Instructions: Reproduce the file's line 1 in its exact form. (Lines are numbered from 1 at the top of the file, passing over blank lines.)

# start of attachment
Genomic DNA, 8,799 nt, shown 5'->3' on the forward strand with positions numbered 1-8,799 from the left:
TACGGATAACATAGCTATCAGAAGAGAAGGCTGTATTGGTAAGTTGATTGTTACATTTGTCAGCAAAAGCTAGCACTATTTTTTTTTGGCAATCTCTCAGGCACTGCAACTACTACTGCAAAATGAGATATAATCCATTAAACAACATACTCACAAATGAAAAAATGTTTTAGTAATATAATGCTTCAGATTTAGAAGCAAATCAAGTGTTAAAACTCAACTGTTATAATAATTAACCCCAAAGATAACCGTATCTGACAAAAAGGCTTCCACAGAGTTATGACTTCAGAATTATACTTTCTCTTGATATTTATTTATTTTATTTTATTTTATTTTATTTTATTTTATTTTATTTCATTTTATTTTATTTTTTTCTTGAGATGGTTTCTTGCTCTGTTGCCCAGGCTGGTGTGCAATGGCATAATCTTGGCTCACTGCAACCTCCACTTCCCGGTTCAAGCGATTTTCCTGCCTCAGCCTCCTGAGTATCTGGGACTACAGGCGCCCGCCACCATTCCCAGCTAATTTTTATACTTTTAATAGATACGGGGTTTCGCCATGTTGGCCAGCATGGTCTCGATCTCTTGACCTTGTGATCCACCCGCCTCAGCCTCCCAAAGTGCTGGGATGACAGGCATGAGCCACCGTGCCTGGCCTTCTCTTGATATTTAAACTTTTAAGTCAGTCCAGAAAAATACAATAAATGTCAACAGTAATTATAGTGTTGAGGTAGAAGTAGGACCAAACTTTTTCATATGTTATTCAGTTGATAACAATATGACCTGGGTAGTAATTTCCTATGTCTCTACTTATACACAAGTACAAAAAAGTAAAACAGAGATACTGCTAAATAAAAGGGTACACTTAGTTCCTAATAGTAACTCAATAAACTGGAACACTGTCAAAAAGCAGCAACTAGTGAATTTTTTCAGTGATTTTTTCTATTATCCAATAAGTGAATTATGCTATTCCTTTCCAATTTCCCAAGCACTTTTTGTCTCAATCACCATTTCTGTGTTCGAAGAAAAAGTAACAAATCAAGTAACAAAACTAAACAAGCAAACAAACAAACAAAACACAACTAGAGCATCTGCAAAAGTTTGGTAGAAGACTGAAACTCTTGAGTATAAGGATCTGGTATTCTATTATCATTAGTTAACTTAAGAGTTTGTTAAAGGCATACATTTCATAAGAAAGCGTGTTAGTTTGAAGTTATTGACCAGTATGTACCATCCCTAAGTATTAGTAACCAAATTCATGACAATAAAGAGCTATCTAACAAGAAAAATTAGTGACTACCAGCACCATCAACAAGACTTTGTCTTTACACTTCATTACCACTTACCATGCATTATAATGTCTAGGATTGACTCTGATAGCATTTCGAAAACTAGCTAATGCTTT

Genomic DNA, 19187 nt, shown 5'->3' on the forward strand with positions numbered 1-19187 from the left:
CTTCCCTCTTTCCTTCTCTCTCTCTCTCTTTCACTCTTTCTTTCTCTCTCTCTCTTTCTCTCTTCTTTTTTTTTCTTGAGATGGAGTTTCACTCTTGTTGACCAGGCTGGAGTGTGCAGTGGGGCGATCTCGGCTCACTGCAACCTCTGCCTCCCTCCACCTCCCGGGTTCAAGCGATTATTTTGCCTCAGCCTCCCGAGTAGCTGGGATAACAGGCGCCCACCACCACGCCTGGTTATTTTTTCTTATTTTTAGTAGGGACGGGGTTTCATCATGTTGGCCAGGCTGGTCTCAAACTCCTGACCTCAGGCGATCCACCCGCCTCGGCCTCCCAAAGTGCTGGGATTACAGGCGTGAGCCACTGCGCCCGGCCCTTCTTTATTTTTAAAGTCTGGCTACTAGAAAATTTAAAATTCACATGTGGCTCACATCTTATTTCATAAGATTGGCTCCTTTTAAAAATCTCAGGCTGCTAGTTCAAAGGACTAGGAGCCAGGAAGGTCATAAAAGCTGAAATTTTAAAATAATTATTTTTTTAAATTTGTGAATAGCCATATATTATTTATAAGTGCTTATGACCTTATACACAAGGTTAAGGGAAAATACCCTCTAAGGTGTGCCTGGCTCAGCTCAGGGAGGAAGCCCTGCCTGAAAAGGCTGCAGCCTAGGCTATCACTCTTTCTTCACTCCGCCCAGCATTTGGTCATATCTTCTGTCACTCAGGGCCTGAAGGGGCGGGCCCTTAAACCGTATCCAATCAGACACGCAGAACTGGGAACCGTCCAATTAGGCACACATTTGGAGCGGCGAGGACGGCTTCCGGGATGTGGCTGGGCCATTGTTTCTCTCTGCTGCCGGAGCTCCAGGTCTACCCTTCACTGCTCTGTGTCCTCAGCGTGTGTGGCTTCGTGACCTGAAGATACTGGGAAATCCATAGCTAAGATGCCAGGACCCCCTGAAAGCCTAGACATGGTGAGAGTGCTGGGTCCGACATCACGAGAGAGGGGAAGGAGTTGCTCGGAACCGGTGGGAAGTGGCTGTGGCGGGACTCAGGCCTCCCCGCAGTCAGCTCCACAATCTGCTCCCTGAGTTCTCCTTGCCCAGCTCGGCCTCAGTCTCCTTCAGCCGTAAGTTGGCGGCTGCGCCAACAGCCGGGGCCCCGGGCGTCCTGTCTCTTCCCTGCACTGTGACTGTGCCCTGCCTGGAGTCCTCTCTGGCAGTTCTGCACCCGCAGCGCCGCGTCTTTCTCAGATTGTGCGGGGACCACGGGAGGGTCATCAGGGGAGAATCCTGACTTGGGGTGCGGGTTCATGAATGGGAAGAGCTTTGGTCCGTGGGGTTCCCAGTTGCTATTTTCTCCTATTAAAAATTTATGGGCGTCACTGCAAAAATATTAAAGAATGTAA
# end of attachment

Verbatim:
Genomic DNA, 8,799 nt, shown 5'->3' on the forward strand with positions numbered 1-8,799 from the left: